• Commuter and Park & Ride routes will run one trip into downtown in the morning and one trip out of downtown in the afternoon. Ridership on these routes has dramatically fallen on these routes, averaging a 95% decline from typical weekday ridership.
  • Elimination of SMART same day services, including Groesbeck Shuttle, Somerset and Oakland Mall Shuttles as well as the Farmington/Farmington Hills Dial A Ride.  Anyone needing ride in these areas should call SMART Connector to reserve a trip at 866-962-5515 and press #1.

New Schedule Lookup:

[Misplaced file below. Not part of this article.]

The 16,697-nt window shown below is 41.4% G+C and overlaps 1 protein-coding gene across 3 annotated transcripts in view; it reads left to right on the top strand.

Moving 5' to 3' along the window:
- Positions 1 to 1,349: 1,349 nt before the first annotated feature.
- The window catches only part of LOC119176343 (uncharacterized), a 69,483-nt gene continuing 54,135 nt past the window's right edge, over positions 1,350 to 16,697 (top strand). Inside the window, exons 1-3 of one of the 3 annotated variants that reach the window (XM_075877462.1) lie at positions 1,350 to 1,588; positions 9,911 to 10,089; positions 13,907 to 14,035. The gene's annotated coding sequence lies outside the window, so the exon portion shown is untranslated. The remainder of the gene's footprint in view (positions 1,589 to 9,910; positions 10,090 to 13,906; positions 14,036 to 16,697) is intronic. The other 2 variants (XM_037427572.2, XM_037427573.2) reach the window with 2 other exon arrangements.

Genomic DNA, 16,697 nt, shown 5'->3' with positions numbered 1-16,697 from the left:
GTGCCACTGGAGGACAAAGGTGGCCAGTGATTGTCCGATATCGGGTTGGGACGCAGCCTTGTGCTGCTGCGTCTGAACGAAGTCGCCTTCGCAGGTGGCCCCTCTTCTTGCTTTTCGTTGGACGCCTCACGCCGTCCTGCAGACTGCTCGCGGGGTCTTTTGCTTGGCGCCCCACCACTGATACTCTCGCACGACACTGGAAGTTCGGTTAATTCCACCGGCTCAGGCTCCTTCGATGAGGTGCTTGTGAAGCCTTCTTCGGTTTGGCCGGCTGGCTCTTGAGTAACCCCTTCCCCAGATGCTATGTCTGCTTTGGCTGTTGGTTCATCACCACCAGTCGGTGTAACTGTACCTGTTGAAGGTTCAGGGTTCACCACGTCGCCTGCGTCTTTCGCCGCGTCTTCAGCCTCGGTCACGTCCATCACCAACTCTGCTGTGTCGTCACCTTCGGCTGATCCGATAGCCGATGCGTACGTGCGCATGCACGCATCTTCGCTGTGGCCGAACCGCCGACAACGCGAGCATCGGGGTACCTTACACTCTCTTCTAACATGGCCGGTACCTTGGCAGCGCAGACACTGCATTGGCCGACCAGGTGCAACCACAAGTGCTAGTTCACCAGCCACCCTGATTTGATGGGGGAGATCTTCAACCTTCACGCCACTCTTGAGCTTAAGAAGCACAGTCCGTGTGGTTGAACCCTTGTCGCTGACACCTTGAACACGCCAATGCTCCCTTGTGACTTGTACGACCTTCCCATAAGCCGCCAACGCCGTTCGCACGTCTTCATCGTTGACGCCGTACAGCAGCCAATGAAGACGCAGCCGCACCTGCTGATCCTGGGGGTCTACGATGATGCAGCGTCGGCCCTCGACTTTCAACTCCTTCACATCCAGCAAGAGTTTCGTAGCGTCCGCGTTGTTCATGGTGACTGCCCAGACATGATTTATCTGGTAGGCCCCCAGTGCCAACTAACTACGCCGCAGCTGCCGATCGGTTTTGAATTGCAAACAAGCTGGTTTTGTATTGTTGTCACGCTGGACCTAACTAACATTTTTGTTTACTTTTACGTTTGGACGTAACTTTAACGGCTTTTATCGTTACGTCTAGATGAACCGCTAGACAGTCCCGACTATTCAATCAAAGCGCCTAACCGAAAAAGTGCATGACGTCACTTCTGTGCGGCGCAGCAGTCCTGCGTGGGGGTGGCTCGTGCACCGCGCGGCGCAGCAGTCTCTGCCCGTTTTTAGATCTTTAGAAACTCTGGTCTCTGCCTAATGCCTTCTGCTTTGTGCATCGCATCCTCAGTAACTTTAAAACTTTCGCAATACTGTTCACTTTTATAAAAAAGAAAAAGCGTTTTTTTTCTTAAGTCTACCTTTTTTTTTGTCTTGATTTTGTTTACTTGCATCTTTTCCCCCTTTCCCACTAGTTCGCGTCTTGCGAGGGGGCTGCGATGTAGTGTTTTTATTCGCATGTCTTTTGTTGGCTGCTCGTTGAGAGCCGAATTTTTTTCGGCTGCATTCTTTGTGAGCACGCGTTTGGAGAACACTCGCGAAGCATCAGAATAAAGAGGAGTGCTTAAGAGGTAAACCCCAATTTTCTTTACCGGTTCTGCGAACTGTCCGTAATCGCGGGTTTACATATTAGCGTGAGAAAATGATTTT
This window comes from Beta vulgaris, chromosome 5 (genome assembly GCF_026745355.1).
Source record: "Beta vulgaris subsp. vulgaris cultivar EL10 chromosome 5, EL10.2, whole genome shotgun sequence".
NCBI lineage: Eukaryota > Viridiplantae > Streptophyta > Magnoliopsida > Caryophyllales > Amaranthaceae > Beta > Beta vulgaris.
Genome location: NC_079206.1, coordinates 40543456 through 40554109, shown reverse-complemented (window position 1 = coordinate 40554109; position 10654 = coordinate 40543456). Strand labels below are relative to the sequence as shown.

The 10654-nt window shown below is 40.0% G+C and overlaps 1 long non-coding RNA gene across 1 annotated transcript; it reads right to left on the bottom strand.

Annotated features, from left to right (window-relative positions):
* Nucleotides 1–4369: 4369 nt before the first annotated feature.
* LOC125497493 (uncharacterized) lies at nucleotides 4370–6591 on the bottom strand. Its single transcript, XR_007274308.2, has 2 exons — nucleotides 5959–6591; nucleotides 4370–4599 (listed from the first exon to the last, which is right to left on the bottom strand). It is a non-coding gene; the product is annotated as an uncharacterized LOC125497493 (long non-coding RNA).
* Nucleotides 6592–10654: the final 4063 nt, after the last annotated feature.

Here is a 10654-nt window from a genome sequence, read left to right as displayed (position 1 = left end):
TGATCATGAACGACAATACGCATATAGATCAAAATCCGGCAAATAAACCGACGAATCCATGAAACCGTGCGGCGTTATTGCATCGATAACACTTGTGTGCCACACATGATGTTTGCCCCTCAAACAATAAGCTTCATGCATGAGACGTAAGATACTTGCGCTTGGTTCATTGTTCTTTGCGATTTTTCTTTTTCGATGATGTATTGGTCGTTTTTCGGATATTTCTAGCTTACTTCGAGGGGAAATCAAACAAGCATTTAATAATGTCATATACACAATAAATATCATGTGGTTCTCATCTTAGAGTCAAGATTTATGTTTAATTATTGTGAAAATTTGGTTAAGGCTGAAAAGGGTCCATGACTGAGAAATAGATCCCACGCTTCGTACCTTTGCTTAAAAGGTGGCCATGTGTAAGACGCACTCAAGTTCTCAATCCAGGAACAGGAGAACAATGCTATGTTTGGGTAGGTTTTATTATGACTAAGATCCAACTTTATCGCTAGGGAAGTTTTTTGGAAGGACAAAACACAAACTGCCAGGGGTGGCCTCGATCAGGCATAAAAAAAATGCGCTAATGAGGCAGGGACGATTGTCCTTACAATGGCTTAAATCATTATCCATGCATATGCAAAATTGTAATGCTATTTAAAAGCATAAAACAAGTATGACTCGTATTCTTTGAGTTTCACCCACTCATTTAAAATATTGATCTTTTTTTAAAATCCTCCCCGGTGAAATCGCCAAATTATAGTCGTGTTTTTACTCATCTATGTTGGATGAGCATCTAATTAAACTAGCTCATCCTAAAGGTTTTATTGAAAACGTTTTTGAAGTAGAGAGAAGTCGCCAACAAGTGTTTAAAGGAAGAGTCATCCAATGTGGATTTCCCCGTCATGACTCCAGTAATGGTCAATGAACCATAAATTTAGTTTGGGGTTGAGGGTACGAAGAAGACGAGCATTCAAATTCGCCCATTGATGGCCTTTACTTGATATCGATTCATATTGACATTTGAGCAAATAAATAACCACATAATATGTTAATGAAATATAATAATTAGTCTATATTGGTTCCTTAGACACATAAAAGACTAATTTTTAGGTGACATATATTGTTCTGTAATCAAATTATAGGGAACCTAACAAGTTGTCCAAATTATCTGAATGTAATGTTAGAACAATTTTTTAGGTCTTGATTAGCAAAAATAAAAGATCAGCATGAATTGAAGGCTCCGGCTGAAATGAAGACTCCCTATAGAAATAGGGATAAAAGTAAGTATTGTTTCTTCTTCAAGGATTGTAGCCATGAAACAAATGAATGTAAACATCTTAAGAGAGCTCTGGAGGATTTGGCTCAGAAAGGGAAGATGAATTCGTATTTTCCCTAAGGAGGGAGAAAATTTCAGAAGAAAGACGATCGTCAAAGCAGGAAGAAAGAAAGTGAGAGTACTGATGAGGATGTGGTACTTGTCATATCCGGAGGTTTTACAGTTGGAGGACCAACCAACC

Schedule Lookup 

Read the full press release below:

Tuesday, March 31 SMART will cut service as COVID-19 impacts ridership

 

 

What if my transfer expires because the bus runs behind schedule?

Dart passes are valid for the allotted time on the pass regardless of schedule adherence.

Can I use Dart passes on other metro area systems?

Using a Dart pass allows unlimited rides in any direction on SMART and DDOT Fixed Route buses and the QLINE Streetcar for the allotted time on the pass.  No additional fees are needed.

MTA: Accepts SMART transfers only in Auburn Hills for one ride only.
Port Huron: Blue Water: Blue Water accepts SMART transfers for up to two rides.